Bath Iron Works is calling for a new multi-year shipbuilding contract to support its business while it waits for the Navy to develop its next type of warship, according to the company’s State of the Business report sent to employees earlier this month.

The company has a backlog of 11 Arleigh Burke-class destroyers and one Zumwalt-class destroyer to build in the six years, eight of which are under construction, BIW President Dirk Lesko wrote in the report. Despite its full schedule, BIW, a subsidiary of General Dynamics, needs additional ships to work on to pad the Navy’s transition to the next generation warship.

“Although planning is underway to transition to a new large surface combatant … that ship is not slated for construction until fiscal year 2027,” Lesko wrote in the report released March 16.

Large surface combatant is a collective term used to describe larger cruisers and destroyers.

Lesko added that “The best way to keep our workforce thriving and capable of performing on that new ship class” is to maintain its rate of construction of Arleigh Burke-class destroyers until the new class of ship is designed and ready for production.

According to a Feb. 11 report from the Congressional Research Service, the next class of ship will most likely be a guided-missile destroyer that replaces the Navy’s aging Ticonderoga-class cruisers. The Navy’s proposed fiscal year 2021 budget requested $46.5 million in research and development funding for the program, the report states.

Early forecasts for the new ship imagine it as being larger than a 9,700-ton Arleigh Burke but smaller than a 15,700-ton Zumwalt, according to the report.

Lesko noted that he hoped  BIW and its chief competitor, Mississippi-based Huntington Ingalls “will work directly with the Navy” on the design and construction of the new ship.

It’s unclear whether the Navy and BIW have communicated about the project yet.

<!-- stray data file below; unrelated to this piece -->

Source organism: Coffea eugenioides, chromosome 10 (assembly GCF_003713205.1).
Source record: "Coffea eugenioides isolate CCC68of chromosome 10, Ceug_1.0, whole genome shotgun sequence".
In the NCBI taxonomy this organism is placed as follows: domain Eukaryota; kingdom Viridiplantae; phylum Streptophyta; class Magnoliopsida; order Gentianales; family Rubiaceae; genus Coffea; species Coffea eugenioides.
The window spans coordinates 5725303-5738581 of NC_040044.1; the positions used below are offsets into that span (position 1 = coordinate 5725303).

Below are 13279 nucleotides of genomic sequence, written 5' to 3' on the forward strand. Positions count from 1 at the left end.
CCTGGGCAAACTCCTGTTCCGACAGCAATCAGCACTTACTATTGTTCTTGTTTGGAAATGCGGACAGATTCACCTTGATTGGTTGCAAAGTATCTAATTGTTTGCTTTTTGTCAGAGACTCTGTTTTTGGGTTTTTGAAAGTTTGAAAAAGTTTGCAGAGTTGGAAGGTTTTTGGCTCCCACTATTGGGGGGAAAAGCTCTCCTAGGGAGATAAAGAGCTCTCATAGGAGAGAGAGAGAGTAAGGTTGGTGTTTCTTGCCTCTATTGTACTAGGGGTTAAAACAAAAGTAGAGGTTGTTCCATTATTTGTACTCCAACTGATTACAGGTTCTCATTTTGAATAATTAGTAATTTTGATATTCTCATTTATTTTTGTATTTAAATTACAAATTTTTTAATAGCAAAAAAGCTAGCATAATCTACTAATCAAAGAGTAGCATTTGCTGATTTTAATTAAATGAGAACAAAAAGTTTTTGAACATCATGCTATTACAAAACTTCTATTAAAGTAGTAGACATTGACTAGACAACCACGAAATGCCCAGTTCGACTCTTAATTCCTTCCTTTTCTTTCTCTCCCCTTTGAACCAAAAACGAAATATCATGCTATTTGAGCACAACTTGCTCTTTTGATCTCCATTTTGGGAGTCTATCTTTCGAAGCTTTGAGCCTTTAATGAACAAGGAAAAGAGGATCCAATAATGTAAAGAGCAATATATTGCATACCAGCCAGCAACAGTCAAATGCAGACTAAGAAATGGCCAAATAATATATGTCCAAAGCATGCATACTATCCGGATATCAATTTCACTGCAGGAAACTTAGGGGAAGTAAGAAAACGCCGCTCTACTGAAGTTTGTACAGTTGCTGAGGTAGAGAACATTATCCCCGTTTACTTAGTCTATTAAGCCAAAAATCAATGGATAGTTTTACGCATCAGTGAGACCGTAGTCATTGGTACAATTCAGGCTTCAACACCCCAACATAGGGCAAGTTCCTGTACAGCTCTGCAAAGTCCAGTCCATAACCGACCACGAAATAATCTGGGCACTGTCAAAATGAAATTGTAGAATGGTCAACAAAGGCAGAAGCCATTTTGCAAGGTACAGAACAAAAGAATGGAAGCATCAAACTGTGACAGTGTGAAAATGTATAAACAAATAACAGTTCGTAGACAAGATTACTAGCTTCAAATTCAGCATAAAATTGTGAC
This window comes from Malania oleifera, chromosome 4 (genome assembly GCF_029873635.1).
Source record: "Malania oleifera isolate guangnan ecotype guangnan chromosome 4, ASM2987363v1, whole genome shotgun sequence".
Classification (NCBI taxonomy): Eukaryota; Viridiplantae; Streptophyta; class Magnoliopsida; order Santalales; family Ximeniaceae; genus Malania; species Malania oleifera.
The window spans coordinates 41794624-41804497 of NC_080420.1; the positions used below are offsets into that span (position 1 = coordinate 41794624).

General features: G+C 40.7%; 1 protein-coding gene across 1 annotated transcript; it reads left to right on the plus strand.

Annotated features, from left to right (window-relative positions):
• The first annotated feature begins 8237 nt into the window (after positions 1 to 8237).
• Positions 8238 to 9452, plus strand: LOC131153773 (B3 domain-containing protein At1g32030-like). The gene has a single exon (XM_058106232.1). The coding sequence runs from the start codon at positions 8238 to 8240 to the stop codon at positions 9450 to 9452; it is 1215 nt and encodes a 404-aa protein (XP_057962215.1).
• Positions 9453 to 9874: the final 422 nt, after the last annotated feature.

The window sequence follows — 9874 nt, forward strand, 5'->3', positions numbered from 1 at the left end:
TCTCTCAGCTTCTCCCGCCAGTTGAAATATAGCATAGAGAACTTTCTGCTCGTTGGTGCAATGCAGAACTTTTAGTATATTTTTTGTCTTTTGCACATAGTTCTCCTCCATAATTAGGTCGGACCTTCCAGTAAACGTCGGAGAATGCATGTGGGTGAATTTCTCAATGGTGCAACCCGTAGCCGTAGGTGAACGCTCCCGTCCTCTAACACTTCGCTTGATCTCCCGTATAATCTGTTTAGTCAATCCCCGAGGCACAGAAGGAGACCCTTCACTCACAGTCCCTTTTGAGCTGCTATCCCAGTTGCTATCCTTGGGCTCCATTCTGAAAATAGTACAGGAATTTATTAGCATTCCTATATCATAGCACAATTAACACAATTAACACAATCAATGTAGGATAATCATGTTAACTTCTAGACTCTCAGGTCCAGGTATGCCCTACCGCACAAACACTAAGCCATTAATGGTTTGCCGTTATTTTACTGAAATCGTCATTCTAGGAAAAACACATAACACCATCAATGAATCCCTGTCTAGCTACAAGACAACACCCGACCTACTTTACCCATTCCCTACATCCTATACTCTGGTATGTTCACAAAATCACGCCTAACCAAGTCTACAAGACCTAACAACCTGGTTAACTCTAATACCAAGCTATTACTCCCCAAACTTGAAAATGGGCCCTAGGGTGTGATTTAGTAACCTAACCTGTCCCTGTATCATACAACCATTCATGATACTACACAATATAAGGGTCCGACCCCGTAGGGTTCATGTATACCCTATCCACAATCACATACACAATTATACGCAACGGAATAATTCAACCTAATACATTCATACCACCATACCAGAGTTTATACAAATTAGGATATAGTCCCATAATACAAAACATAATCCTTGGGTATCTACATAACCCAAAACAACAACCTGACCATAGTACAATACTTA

Earlier this month, Maine’s legislative delegation and four Mississippi lawmakers sent a letter to the newly confirmed secretary and deputy secretary of defense urging them to increase shipbuilding spending.

Sens. Susan Collins, Angus King, Reps. Chellie Pingree and Jared Golden argued a larger shipbuilding budget would maintain both national security and the country’s industrial base. To bolster the Navy’s current 298-ship fleet, which is far below the country’s ultimate goal, they advocated for a new multi-year contract for at least 15 Arleigh Burkes to “ensure stability and predictably in the (large surface combatant) industrial base.”

“In the era of great-power competition, a stronger U.S. Navy capable of projecting power around the world is necessary to ensure America’s national and economic security during peacetime as well as to defeat our adversaries should deterrence fail,” lawmakers wrote to Defense Secretary Lloyd Austin and Deputy Secretary Kathleen Hicks earlier this month. “Due to the long lead times necessary to properly procure and resource a larger fleet, attention must be paid to this critical issue immediately.”

BIW’s last multi-year contract was awarded in September 2018. BIW was award $3.9 billion to build four Arleigh Burkes from 2019 through 2022. Huntington Ingalls received $5.1 billion for six Arleigh Burkes.

Meanwhile, the company has hired nearly 3,000 new employees in the past two years and plans to hire about 2,000 more this year, Lesko wrote. The currently boasts a workforce of about 6,900.

The shipyard is on a hiring streak to both help reverse production delays inflicted by the COVID-19 pandemic and a strike last summer that removed over half of its machinists from the workforce for over two months and help replace retiring workers.

“Performance is improving and we are making progress on our overarching goal of reaching a build rate of two ships per year,” Lesko wrote. “We have committed to reaching a build rate of 1.8 ships per year by the end of this year and have identified shorter-term milestones designed to benchmark our progress.”

The shipyard’s preoutfit department, responsible for welding steel plates into pieces of the ship structure, was operating at a speed 1.52 ships per year as of March 25, according to the company’s website. That’s an improvement from early February when the preoutfit department operated at a speed of 1.25 ships per year, according to the company’s website.

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